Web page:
Economy lost 43,000 jobs in June, unemployment rate falls to 4.9%


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OTTAWA — The Canadian economy shed 43,000 jobs in June, marking the first decline in employment since January.

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Meanwhile, the jobless rate fell to another record low of 4.9%, according to Statistics Canada’s latest labor force survey on Friday.

The unemployment rate in May was 5.1%, the lowest rate since at least 1976, which goes back to comparable data.

The agency attributed the drop in the unemployment rate to fewer people looking for work, while the job loss was driven by a drop in self-employment of 59,000 jobs.

Employment in the public and private sectors remained stable.

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As expected by economists, wages rose at a faster pace, with the average hourly wage rising 5.2% to $31.24 year-over-year.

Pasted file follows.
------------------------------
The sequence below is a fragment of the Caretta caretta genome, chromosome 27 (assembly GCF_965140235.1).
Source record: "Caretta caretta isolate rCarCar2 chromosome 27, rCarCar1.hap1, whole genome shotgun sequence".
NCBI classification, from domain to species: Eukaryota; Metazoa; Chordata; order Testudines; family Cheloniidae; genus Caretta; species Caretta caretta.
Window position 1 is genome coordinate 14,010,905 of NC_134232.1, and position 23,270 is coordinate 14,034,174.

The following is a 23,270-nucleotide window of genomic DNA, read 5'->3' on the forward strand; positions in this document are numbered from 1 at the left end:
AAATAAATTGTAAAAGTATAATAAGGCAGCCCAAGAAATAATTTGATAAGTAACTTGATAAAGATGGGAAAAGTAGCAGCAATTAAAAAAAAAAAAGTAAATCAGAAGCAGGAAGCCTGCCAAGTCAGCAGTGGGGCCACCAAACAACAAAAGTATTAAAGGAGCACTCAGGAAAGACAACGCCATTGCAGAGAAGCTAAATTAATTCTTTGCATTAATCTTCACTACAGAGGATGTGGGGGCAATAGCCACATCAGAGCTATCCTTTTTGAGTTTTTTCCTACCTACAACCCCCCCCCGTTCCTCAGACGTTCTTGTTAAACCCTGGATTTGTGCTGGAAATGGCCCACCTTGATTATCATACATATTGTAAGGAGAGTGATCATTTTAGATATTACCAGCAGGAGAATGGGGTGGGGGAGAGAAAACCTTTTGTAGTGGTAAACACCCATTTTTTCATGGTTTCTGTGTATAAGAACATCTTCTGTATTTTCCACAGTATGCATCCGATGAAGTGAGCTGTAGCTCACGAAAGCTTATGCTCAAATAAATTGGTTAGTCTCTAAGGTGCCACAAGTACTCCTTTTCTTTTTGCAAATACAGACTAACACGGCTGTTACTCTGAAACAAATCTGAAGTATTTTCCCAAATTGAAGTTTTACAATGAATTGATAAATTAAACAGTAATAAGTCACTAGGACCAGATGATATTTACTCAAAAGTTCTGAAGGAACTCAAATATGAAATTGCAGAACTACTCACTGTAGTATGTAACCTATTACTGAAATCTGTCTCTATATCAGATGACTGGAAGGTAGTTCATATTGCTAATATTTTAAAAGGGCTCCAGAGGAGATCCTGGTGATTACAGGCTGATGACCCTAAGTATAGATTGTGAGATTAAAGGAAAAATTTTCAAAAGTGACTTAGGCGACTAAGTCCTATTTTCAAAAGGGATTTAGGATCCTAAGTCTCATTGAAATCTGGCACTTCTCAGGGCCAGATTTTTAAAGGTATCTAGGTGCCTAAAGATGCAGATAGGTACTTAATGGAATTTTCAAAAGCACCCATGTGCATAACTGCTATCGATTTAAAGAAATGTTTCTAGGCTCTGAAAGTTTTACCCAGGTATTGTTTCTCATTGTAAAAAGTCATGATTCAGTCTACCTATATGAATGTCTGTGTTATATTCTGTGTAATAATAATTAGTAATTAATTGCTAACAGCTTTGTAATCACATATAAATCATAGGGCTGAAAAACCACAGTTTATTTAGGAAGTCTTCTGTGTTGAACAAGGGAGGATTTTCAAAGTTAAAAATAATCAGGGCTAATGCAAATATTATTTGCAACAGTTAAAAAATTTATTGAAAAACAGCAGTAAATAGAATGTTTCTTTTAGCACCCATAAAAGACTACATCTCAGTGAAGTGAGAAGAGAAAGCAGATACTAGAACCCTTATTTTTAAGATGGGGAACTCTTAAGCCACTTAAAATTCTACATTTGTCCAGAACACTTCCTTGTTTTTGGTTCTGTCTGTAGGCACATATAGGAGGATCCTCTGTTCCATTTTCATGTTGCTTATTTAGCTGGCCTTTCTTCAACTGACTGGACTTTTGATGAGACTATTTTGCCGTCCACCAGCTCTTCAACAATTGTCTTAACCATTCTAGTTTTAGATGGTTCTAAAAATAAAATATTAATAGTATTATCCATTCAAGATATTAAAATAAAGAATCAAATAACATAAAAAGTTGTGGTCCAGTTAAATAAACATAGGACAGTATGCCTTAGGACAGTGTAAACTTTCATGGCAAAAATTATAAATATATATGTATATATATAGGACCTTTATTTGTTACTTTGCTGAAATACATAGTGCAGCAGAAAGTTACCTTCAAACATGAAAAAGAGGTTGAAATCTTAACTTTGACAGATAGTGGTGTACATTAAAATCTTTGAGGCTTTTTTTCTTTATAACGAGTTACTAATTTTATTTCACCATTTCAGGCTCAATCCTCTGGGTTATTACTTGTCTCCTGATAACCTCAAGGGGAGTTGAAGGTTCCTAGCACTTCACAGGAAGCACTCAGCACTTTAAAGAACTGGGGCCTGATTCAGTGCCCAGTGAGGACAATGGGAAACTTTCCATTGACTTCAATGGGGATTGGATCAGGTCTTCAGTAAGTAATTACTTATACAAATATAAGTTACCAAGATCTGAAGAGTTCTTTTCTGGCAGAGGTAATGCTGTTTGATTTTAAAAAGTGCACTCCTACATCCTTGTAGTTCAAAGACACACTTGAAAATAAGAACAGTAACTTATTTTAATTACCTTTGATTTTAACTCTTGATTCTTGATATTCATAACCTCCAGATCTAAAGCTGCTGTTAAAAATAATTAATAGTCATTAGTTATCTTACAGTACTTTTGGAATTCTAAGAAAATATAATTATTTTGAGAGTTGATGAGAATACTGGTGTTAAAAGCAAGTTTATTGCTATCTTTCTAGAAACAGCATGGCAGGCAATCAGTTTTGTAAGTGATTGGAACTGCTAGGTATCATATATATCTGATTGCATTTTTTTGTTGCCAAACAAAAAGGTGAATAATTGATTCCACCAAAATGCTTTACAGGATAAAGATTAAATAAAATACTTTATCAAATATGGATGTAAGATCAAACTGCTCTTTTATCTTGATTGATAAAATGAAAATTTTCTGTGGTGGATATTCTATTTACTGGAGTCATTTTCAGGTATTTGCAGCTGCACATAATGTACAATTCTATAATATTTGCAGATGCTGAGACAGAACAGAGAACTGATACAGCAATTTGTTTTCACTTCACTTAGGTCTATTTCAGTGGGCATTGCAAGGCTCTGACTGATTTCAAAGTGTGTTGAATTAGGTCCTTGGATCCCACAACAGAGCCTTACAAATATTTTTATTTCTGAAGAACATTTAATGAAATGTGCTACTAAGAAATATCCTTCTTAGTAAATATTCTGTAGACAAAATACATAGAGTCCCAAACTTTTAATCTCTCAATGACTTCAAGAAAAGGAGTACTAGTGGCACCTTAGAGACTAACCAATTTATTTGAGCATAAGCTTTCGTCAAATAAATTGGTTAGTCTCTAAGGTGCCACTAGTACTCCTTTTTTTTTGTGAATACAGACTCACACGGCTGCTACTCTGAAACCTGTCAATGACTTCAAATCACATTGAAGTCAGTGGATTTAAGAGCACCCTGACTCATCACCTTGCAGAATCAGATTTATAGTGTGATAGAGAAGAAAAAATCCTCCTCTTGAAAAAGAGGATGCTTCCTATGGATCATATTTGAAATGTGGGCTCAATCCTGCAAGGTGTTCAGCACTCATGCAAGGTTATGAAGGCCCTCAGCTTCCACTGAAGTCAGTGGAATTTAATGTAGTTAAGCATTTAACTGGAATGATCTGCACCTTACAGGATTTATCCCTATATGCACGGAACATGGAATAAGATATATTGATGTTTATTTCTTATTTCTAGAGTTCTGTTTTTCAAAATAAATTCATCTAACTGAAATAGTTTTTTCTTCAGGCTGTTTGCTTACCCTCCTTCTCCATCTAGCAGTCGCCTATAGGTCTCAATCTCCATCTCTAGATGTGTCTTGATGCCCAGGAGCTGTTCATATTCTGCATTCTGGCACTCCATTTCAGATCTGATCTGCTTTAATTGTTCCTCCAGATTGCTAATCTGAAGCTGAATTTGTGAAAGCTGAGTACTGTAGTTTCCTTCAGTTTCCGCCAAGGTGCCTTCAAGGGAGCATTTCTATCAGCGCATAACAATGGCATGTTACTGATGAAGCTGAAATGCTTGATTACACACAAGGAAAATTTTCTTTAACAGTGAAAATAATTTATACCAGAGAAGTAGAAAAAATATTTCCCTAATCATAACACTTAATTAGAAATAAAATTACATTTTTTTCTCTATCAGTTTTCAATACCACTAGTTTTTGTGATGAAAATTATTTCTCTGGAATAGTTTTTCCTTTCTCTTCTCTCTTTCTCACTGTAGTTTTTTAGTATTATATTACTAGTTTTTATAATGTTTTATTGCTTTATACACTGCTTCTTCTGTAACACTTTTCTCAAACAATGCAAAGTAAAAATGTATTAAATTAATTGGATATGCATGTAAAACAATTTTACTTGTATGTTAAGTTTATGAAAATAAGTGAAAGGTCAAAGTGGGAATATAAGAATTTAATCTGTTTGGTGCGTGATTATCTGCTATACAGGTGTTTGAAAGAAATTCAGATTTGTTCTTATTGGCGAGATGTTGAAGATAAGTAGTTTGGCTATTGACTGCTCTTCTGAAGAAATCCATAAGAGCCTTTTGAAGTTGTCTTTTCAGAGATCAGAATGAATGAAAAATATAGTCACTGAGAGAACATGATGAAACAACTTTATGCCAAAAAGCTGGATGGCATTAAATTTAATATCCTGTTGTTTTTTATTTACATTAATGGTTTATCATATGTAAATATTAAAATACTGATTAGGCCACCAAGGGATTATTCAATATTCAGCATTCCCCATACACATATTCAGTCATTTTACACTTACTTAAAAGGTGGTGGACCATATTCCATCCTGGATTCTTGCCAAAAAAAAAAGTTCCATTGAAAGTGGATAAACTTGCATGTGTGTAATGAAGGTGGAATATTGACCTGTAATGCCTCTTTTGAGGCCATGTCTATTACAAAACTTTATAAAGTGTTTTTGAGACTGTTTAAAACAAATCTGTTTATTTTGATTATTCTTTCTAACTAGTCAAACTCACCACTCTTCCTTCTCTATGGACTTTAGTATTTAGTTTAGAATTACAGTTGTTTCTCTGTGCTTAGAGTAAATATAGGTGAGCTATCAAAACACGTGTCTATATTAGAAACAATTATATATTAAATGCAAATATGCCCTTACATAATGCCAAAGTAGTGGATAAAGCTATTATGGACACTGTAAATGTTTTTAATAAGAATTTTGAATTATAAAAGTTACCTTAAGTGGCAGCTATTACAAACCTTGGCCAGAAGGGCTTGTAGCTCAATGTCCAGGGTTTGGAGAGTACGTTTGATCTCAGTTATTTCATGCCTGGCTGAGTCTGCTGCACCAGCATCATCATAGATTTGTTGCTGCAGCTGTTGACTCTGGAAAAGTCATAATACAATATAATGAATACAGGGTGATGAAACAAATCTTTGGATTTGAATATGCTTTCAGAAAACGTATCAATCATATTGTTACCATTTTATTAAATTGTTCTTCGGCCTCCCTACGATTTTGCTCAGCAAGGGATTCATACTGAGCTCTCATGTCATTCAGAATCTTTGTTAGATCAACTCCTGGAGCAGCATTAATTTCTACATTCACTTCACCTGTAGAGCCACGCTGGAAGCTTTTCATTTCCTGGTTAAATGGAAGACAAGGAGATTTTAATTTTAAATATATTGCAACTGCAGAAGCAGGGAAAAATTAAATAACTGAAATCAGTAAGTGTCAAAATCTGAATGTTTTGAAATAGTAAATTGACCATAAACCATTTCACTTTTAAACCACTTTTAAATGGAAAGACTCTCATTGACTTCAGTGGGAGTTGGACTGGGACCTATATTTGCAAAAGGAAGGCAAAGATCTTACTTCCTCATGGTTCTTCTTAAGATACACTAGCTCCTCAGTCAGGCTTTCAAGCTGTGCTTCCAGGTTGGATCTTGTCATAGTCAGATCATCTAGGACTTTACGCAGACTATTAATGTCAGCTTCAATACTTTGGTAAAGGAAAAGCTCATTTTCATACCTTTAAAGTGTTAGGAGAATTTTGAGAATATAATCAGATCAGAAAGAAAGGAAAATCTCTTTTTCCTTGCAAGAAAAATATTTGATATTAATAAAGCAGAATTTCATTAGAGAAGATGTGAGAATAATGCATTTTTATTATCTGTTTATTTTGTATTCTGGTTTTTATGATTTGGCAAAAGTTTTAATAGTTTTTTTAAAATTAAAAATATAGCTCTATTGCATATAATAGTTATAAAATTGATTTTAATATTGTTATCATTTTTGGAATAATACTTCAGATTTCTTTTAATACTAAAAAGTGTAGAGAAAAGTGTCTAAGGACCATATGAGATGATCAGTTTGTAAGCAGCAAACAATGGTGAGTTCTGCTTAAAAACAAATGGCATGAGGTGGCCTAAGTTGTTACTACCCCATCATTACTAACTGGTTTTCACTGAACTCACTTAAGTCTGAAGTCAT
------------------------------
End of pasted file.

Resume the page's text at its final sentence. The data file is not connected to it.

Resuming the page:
Compared to pre-pandemic wage growth, June recorded the fastest growth since comparable data was collected in 1998. However, wage growth in June was still below the most recent inflation rate of 7, 7% reported in May.

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Wage growth was led by gains among non-unionized workers, who saw their wages increase by 6.1%, while unionized workers saw a slower increase of 3.7%.

Employment in the service sector fell by 76,000, erasing gains made earlier in the years. The largest decline in employment was observed in retail trade. The report said data from the next few months could help determine whether the decline was due to changing consumer behaviors as inflation remains elevated.

Employment in the goods-producing sector rebounded, with 33,000 jobs added.

With a 1.3% increase in hours worked and falling jobs offset by a decline in labor force participation, CIBC chief economist Avery Shenfeld said the Bank of Canada would not be deterred from raising interest rates more aggressively.

“By itself, the overall decline in employment is not yet compelling evidence of a slowdown that will dissuade the Bank of Canada from a 75 basis point hike next week,” Shenfeld said in an email.


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